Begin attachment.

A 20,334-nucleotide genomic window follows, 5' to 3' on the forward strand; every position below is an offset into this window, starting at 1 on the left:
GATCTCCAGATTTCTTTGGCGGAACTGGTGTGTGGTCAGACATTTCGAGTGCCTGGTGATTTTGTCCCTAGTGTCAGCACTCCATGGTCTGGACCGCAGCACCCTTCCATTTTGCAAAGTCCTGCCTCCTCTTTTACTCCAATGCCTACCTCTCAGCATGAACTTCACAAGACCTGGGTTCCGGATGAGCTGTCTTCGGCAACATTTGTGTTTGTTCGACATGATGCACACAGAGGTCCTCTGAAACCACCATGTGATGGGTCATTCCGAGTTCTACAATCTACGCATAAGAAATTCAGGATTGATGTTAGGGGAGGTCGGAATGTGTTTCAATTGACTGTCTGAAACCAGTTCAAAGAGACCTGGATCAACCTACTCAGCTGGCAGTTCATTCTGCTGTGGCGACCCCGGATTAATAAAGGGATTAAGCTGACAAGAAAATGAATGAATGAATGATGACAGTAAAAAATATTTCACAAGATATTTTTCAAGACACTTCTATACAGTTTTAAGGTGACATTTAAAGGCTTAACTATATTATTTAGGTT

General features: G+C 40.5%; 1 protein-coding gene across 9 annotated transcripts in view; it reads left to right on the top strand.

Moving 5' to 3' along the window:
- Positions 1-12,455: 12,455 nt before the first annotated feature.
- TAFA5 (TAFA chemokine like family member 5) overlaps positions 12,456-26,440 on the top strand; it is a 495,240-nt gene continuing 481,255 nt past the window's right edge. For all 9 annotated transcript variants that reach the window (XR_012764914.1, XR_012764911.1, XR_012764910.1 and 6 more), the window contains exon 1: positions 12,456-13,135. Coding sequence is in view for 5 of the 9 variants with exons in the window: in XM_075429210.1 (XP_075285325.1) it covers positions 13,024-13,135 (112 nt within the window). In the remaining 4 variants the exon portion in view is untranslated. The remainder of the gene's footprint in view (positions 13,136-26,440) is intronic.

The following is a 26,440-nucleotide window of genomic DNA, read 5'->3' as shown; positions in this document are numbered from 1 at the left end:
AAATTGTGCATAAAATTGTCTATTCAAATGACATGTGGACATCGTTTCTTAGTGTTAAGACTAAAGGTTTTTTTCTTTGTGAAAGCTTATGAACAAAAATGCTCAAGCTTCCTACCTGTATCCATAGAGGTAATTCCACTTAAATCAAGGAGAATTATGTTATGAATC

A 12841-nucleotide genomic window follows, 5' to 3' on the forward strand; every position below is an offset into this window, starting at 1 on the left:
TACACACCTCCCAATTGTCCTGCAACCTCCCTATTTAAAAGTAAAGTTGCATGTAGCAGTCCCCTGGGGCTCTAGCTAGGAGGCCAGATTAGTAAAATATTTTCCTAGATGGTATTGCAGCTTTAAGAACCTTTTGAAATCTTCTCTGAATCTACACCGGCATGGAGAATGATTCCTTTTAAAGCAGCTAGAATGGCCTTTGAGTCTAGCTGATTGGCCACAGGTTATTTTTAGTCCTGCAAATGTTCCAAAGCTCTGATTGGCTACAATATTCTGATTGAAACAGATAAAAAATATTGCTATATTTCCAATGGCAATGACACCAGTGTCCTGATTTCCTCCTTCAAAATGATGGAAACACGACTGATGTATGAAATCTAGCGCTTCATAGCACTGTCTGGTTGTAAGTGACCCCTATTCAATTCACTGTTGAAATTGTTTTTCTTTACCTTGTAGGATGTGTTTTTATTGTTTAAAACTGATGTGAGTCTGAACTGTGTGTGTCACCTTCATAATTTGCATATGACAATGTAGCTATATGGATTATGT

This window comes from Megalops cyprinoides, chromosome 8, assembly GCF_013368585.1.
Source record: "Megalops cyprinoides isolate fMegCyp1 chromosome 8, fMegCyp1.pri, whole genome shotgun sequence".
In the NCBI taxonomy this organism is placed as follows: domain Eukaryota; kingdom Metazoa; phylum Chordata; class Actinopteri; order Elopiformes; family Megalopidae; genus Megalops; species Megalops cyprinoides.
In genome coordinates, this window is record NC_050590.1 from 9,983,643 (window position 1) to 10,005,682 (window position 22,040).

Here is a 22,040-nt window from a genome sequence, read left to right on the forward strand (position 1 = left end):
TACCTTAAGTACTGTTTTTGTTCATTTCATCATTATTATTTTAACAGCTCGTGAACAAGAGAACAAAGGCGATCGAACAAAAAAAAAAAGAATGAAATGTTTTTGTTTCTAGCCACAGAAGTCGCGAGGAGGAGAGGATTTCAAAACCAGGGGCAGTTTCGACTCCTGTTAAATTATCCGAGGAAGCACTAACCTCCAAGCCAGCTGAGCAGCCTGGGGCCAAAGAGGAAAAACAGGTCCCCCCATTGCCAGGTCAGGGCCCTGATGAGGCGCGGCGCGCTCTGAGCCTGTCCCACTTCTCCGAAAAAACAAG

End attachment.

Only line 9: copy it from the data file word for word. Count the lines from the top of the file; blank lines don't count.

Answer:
A 12841-nucleotide genomic window follows, 5' to 3' on the forward strand; every position below is an offset into this window, starting at 1 on the left: